The Russian military is boosting its anti-armor capabilities. The Kornet-EM (AT-14 Spriggan) has gone through the final phase of testing to prove it is capable of effectively destroying ground and air targets, including helicopters and unmanned aerial vehicles.
One of the missions is to protect the long range air defense assets, such as S-400 and S-500, on the march in any kind of weather, day or night, from attacks by teams of special operators, armored vehicles and drones. The portable-transportable launcher of the Kornet-EM can be installed on wheeled and tracked vehicles.
Mounted on the Tigr (Tiger) armored vehicle’s chassis, the Kornet-EM system was made public for the first time during the Victory Day Parade in Moscow’s Red Square on May 9, 2015.
The missile system can penetrate explosive reactive armor from 1,100 mm to 1,300 mm and offers high immunity against jamming. It is designed to destroy advanced and modern tanks, light-armoured vehicles and fortifications. It can also engage surface-level marine and low-speed aerial targets at ranges between 150 m and 10,000 m.
The Kornet-EM is available in two configurations, which include an automatic launcher for deployment on carriers and a transportable launcher for combat operations under different environmental conditions. As an anti-tank guided missile (ATGM) system for ground forces, the Kornet is deployed by a two-man team. But depending on the circumstances a single person can assemble and fire it. The two-man setup involves one carrying the launch tube loaded with a missile while the other carries the fire control system and day/night sight on its adjustable tripod. The Kornet was designed to conceal its operator who could aim it while either crouched or lying prone behind cover. This is why the launch tube is mounted above the fire control system.
The twin Kornet-EM salvo firing unit mounted on the vehicle’s platform carries an ammunition load of 16 pieces, including eight ready-to-fire missiles.
The automatic launcher is controlled by an automatic and laser beam riding guidance system. It is fitted with high resolution cameras and third generation thermal imaging sight. Each launcher module weighs 75.2 kg. The automatic launcher can lay missiles at an azimuth angle of ±180° and elevations between -5° and +45° for ranges between 200 m and 15,000 m. A sighting channel with variable zoom factor 12х and 20х is fitted to the Kornet-EM portable-transportable launcher to increase the range of target detection and reduce sighting errors. The thermal imaging sight design is based on the matrix photo-detector design equipped with thermal enclosure system. The thermal imaging sight can continuously operate for approximately 1.5 hours and can be cooled in just seven minutes. It uses the power generated by the battery. The Kornet-EM also features a laser beam riding guidance system. Its laser-guided system makes it extremely difficult to counteract.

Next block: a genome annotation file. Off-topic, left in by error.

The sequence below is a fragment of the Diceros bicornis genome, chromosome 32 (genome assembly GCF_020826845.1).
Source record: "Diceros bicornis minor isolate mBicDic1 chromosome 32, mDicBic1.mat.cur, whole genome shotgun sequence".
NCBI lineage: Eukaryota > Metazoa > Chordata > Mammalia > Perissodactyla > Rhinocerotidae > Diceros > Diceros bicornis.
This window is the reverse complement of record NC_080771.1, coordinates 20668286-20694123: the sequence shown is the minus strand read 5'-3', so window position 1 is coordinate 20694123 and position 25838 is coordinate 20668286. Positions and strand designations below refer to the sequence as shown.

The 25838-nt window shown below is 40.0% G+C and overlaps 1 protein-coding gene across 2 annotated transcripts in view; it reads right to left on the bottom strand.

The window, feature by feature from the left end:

The launcher engages the targets automatically and can perform salvo firing at two targets simultaneously, increasing its rate of fire and decreasing the number of vehicles needed for a mission. The two-missile salvo is intended to either defeat active protection systems or to ensure a single tank’s destruction in the absence of an active protection system.
«The principle of the Kornet’s operating process is quite simple. The complex’s launcher directs a laser beam at the target. The missile’s target seeking device ‘sees’ this beam and hit the target, following the laser beam», an editor of the Militaryrussia.ru information website, Dmitry Kornev, told Russian newspaper Izvestiya. «The missile launcher is equipped not only with an infrared thermal imaging camera, but also with an automatic target tracking system, which independently keeps the target in the laser beam until it will be destroyed».